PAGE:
5 Dec 2016

PM: inquiry 'can never right the wrongs'

8:22 am on 5 December 2016

Prime Minister John Key has refused to say whether he would rule out an independent inquiry into the historical abuse of children in state care.

John Key

John Key says he believes settling with abuse victims directly is the best process. Photo: RNZ / Rebekah Parsons-King

Pressure is continuing to mount on the government to hold an inquiry, with survivors and advocates saying it was crucial to seeing justice served.

In 2011 New Zealand's then Human Rights Commissioner Rosslyn Noonan review of the state's response to historic claims of abuse and mistreatment called for an independent process.

A woman who was beaten and raped by her foster father in the 1960s told RNZ an independent inquiry was "the absolute way" to go.

This morning, John Key told Morning Report he did not think an independent inquiry would achieve a lot.

"First things first, you can never right the wrongs ... but if you look at what is the best thing we can do, I think it's that process of settling with [victims] directly."

The Ministry of Social Development had settled claims with 900 people so far.

An independent inquiry in the United Kingdom had gone badly, he said.

"Public inquiries of themselves don't necessarily change the level of compensation a person gets."

However, despite repeated questioning, Mr Key refused to confirm he had ruled out such an inquiry.

Rosslyn Noonan told Morning Report the current process for dealing with the abuse of children in state care was not adequate at all.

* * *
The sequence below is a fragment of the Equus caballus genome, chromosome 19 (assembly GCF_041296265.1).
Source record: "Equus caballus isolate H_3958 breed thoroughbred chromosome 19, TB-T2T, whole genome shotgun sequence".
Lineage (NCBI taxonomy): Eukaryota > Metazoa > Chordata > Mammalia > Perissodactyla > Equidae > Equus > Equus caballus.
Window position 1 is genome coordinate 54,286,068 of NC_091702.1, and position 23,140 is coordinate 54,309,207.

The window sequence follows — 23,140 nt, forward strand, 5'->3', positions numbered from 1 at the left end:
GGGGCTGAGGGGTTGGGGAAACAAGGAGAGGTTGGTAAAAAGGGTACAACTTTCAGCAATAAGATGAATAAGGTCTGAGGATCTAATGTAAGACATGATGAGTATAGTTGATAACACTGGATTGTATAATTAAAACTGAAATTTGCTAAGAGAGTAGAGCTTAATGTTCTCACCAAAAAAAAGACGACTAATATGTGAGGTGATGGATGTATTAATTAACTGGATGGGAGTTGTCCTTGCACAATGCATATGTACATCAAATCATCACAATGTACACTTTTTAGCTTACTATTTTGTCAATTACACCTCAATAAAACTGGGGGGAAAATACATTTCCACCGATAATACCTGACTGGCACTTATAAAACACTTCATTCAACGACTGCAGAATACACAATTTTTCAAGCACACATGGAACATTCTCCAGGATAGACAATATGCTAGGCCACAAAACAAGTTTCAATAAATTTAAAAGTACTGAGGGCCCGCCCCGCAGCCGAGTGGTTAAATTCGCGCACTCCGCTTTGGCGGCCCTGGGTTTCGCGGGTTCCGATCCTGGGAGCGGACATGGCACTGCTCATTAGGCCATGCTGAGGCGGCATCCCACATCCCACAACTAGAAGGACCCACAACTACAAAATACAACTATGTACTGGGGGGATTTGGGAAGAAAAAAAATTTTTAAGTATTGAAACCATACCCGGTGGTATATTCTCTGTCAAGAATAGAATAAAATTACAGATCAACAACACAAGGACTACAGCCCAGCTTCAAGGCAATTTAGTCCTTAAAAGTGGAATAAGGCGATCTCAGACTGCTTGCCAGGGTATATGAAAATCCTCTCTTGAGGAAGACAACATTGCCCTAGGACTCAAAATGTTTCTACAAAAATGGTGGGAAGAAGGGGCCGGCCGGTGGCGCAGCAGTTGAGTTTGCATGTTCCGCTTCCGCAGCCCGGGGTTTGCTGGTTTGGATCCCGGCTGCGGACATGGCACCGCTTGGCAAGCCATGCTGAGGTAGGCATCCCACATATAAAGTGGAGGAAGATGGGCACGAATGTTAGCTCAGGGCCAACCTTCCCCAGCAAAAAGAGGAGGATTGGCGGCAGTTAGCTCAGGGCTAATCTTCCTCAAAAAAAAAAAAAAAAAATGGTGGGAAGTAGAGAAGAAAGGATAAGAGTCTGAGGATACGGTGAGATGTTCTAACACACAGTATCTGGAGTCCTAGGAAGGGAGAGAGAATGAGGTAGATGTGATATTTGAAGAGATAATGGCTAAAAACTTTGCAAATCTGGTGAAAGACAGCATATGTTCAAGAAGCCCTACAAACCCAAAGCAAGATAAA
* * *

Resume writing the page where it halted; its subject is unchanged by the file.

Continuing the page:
While there were good people involved, they were career public servants and their prime loyalty was to their employer, she said.

Despite what Mrs Tolley said, there was evidence of systemic failure, Ms Noonan said.

If the system which placed vulnerable people under state control was not open, transparent and well-monitored then abuse would happen, she said.

Although Mr Key pointed to Britain as an example of a failed inquiry, the head of an Australian child abuse support organisation says New Zealand could learn from her country's Royal Commission into historic abuse.

The Australian commission heard historic claims from people abused in churches and state institutions in Australia and had now set up a redress scheme.

Blue Knot Foundation head Cathy Kezelman, whose organisation worked with victims of abuse, said the inquiry had been "a significant process".

"I think New Zealand should talk to the Australian Royal Commission and see what the process has been like here, and talk to survivors and understand what it has meant to them."

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